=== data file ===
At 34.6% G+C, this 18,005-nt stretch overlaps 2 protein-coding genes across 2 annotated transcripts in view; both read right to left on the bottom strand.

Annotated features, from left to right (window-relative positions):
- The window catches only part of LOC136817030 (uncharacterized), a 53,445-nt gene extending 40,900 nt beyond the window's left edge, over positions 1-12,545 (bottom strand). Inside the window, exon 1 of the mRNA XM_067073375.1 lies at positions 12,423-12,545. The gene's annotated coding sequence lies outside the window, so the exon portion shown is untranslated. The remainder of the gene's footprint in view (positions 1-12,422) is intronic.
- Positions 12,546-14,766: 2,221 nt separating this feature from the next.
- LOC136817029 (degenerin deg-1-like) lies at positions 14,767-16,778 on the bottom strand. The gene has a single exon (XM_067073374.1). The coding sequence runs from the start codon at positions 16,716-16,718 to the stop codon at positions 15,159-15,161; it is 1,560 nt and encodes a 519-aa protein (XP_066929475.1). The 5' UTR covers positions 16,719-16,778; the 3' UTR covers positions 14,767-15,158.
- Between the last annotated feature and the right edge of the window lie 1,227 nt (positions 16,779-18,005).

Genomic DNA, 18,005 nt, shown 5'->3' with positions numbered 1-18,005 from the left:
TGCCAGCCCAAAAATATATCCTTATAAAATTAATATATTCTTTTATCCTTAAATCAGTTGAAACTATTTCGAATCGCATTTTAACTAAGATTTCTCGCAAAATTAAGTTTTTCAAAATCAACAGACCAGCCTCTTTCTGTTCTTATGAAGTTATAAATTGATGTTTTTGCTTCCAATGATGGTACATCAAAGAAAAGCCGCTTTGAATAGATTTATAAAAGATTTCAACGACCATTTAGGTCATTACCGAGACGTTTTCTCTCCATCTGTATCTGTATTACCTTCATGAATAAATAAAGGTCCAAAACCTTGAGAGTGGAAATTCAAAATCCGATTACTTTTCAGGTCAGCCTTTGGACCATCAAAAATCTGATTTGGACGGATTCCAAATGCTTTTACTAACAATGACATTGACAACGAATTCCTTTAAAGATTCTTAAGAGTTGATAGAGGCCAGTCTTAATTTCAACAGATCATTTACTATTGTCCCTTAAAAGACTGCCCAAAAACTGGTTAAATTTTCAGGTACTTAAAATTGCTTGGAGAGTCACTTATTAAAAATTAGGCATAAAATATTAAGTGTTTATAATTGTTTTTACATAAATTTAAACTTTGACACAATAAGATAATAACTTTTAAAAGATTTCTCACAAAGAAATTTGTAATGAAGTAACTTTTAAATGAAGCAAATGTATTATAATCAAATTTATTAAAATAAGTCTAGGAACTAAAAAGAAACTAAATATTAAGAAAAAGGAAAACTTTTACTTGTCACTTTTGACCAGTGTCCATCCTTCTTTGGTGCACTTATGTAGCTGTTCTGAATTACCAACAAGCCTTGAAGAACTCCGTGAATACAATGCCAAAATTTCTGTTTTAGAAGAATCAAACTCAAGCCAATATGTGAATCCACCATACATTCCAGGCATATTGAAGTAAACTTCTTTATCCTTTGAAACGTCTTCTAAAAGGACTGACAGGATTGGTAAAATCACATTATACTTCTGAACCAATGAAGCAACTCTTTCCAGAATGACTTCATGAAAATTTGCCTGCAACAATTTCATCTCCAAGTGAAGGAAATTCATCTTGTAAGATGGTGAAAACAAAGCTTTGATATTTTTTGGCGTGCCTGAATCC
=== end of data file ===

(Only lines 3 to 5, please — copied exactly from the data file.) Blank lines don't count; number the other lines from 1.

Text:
- The window catches only part of LOC136817030 (uncharacterized), a 53,445-nt gene extending 40,900 nt beyond the window's left edge, over positions 1-12,545 (bottom strand). Inside the window, exon 1 of the mRNA XM_067073375.1 lies at positions 12,423-12,545. The gene's annotated coding sequence lies outside the window, so the exon portion shown is untranslated. The remainder of the gene's footprint in view (positions 1-12,422) is intronic.
- Positions 12,546-14,766: 2,221 nt separating this feature from the next.
- LOC136817029 (degenerin deg-1-like) lies at positions 14,767-16,778 on the bottom strand. The gene has a single exon (XM_067073374.1). The coding sequence runs from the start codon at positions 16,716-16,718 to the stop codon at positions 15,159-15,161; it is 1,560 nt and encodes a 519-aa protein (XP_066929475.1). The 5' UTR covers positions 16,719-16,778; the 3' UTR covers positions 14,767-15,158.